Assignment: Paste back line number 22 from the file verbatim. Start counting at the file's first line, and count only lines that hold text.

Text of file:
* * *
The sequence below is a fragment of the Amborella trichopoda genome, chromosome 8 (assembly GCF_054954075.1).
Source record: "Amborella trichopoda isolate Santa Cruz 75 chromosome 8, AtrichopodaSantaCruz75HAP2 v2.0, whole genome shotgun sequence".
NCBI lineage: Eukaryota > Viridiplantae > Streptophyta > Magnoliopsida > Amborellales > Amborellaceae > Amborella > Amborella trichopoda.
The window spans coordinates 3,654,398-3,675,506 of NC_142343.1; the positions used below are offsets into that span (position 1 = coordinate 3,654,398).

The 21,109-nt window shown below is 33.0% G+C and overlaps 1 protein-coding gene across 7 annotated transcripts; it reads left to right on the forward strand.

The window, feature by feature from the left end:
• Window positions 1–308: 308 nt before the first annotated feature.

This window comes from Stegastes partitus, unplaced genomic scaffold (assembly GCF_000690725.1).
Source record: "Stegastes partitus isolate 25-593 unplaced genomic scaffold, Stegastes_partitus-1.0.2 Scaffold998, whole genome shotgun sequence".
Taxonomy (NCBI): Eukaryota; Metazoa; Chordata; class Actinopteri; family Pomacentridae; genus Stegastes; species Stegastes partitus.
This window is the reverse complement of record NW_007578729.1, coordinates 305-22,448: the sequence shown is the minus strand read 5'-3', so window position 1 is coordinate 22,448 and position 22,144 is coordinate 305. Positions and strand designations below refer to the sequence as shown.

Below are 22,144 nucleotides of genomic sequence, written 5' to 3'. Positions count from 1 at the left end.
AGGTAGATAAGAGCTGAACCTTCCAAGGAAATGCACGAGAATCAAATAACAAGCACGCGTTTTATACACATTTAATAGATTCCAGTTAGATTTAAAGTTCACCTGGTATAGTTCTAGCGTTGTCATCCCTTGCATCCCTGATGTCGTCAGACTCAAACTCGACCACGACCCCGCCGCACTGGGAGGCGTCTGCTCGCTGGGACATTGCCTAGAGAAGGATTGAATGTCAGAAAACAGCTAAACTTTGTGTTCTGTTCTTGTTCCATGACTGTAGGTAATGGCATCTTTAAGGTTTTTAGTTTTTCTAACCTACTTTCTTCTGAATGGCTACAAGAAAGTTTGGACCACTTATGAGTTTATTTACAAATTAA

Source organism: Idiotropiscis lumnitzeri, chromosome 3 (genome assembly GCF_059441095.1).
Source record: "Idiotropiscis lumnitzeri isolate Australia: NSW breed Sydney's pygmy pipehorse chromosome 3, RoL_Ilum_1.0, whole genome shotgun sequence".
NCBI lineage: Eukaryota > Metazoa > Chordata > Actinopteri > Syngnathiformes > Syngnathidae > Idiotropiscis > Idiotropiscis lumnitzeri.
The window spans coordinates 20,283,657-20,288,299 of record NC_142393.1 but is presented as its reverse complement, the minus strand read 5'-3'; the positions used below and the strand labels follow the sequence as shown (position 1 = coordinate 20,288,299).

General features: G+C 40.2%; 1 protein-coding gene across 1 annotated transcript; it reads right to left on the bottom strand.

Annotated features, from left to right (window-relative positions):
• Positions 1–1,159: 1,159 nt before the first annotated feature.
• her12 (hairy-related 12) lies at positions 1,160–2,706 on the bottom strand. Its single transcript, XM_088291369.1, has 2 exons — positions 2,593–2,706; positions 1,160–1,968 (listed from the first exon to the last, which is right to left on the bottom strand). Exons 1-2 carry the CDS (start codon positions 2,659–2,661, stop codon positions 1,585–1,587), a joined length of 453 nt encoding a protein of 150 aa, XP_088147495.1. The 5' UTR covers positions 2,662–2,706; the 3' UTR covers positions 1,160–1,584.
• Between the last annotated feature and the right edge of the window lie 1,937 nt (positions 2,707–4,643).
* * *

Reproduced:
• Between the last annotated feature and the right edge of the window lie 1,937 nt (positions 2,707–4,643).